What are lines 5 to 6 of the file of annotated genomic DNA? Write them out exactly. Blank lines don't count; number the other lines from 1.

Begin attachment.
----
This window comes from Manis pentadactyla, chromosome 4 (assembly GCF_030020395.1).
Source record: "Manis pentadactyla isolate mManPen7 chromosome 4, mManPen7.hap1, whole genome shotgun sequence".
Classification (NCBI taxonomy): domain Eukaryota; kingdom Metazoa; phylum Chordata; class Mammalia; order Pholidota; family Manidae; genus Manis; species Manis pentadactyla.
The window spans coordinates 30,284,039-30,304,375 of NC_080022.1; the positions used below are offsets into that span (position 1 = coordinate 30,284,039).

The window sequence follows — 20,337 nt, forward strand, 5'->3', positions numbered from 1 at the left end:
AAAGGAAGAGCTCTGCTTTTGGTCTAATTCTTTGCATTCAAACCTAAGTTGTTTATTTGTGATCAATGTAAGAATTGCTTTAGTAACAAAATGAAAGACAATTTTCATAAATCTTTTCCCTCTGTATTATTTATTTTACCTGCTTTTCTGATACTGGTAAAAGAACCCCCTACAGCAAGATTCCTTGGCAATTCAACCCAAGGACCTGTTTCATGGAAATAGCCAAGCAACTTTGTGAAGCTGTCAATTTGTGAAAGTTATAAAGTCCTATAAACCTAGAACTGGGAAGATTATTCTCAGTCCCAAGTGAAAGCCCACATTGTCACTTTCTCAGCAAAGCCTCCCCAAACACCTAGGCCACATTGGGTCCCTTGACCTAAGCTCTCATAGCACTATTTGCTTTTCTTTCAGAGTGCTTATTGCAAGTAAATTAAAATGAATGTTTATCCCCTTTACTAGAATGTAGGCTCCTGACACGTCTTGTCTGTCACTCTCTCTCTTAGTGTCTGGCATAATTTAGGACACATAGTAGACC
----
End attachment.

The window sequence follows — 20,337 nt, forward strand, 5'->3', positions numbered from 1 at the left end:
AAAGGAAGAGCTCTGCTTTTGGTCTAATTCTTTGCATTCAAACCTAAGTTGTTTATTTGTGATCAATGTAAGAATTGCTTTAGTAACAAAATGAAAGACAATTTTCATAAATCTTTTCCCTCTGTATTATTTATTTTACCTGCTTTTCTGATACTGGTAAAAGAACCCCCTACAGCAAGATTCCTTGGCAATTCAACCCAAGGACCTGTTTCATGGAAATAGCCAAGCAACTTTGTGAAGCTGTCAATTTGTGAAAGTTATAAAGTCCTATAAACCTAGAACTGGGAAGATTATTCTCAGTCCCAAGTGAAAGCCCACATTGTCACTTTCTCAGCAAAGCCTCCCCAAACACCTAGGCCACATTGGGTCCCTTGACCTAAGCTCTCATAGCACTATTTGCTTTTCTTTCAGAGTGCTTATTGCAAGTAAATTAAAATGAATGTTTATCCCCTTTACTAGAATGTAGGCTCCTGACACGTCTTGTCTGTCACTCTCTCTCTTAGTGTCTGGCATAATTTAGGACACATAGTAGACC